Even if you’re not a theater nerd, Warren Hoffman’s “The Great White Way” (Rutgers University Press) makes a fascinating read. The book’s subtitle, “Race and the Broadway Musical,” only hints at its breadth, and the depth of Hoffman’s laser-sharp analysis of an all-American art form. Billed as “the first book to reveal the racial politics, content, and subtexts that have haunted musicals for almost one hundred years,” “The Great White Way” also delves into Jewish contributions to the musical stage, including a kind of myopia around race and ethnicity as Jews fought to fit in themselves. Hoffman, a playwright himself, works by day as associate director of community programming at the Jewish Federation of Greater Philadelphia. He spoke to the Forward from his Philly office.
MIchael Kaminer: It’s hard to believe that no one’s explored a topic this ripe. Why is that?
Warren Hoffman: Until recently, musical theater hasn’t been given real attention. People looked at it as a fluffy art form with nothing to say of real significance. “Oh race, that’s too serious, how can a musical be about that?” But it’s all over the place. Because you don’t see African Americans or Asian Americans when you look at show like “Hello Dolly,” people ask how it can be a show about race — there are no people of color present. But that’s almost a misstep. People have missed some of what’s actually in front of their faces.
The book’s jacket copy says that the history of the American musical is the history of white identity in the United States. Can you explain?
You can use Jews as an example to explain it. At the beginning of the 20th century, Jews were not seen as white. At that moment, white meant Anglo-Saxon. But over course of the century, Jewish and other white ethnic groups became part of larger white collective now often known as Caucasian. The point is, you can track that history through these shows. I talk at length about the Jewish component in shows like “Annie Get your Gun” and “West Side Story.” Jews are seen less as a nonwhite group, more taken into the mainstream. And those shows are representing that.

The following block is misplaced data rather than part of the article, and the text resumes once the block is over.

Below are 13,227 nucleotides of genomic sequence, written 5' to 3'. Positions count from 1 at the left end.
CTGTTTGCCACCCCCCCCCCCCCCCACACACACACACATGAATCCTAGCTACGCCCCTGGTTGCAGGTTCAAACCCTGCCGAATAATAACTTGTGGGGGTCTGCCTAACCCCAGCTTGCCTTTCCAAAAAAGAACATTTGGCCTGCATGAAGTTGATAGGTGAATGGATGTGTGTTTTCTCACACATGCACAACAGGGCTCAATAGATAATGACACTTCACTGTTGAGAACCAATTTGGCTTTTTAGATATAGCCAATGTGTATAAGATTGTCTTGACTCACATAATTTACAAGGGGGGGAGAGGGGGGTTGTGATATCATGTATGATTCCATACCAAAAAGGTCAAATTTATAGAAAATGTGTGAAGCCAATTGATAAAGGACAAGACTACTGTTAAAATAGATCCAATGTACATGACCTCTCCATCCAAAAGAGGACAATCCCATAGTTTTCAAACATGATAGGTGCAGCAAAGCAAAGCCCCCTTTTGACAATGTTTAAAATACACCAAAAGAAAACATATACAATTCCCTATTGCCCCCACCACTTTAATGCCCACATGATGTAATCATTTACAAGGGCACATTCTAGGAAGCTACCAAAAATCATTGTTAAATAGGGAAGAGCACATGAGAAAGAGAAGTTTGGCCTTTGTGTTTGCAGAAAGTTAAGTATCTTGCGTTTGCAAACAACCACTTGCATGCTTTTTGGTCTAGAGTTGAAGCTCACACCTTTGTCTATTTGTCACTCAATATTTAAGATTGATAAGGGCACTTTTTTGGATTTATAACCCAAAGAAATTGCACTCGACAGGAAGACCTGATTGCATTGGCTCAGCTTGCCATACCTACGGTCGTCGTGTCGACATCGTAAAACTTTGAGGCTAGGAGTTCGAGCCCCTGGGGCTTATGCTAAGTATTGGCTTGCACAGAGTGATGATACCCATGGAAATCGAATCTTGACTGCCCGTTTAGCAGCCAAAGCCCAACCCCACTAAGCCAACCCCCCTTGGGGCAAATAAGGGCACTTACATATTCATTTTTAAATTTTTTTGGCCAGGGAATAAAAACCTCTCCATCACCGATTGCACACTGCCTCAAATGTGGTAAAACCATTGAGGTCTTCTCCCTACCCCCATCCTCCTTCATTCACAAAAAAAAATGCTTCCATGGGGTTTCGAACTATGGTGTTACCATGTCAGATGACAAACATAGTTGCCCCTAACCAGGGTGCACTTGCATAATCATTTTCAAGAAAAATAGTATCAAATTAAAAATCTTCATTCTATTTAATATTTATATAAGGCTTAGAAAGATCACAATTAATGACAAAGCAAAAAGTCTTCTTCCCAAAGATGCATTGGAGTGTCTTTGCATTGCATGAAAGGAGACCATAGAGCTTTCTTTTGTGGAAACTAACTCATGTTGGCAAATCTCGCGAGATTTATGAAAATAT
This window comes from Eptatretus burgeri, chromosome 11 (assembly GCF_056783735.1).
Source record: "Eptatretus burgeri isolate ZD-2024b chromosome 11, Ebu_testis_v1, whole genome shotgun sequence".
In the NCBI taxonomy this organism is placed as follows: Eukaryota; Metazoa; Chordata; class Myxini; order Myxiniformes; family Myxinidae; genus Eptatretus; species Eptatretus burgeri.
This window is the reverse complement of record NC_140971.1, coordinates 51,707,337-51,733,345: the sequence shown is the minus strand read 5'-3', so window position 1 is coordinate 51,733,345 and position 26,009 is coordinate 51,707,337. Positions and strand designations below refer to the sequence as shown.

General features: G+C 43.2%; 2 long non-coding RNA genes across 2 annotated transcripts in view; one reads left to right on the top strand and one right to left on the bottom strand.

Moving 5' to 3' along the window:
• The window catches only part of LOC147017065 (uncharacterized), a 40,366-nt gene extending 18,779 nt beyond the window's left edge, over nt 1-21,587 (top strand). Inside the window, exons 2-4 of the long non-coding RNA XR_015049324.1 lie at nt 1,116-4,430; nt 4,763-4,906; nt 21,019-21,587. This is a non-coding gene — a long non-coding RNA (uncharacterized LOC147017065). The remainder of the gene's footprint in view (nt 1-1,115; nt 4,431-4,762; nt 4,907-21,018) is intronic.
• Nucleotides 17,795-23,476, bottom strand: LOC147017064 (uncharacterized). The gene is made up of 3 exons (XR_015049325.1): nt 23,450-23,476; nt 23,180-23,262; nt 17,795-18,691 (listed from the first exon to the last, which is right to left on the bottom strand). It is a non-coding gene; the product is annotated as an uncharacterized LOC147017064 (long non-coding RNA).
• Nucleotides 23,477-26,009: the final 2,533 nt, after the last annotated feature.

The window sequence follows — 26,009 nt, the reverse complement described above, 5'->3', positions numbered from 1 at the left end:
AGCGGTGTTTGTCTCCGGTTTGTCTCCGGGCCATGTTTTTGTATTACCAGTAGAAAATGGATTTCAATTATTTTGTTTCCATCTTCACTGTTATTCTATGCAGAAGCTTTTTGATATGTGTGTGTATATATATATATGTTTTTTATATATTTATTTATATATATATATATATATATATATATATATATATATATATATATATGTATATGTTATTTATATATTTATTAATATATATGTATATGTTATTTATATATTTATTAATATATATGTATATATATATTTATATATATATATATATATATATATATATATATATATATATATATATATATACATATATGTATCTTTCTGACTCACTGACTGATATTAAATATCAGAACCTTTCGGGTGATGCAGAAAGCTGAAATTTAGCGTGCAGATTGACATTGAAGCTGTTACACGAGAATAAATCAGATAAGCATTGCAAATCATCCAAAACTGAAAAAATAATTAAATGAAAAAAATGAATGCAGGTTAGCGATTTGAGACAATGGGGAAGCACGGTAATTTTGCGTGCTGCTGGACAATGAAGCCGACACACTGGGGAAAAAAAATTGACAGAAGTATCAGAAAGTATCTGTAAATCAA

Sometimes the issues go beyond race, like the 1976 all-black “Guys and Dolls” revival, where you write that the play’s Yiddishisms and Jewish content became problematic. Can you explain?
I spend a whole chapter on these black productions, which reveal something by contrast. People don’t think of “Guys and Dolls” as a show with any racial or ethnic background. But once you had black actors inhabiting these characters, critics and audiences said, ”Wait, something seems off.” Part of it was all of those Yiddishisms. Nathan Detroit says “nu?” What African-American would say “nu?”
So even “Guys and Dolls” has its own ethnic history. How universal is this show? When you have people of other races playing this show, it reveals that a white show does have its own specific historical context, and in that particular show, even a Jewish context.
Your last book, “The Passing Game,” explored queer Jewish identity in 20th-century American literature, drama and film in the context of “passing” as straight, white and American. Are there common threads with “The Great White Way”?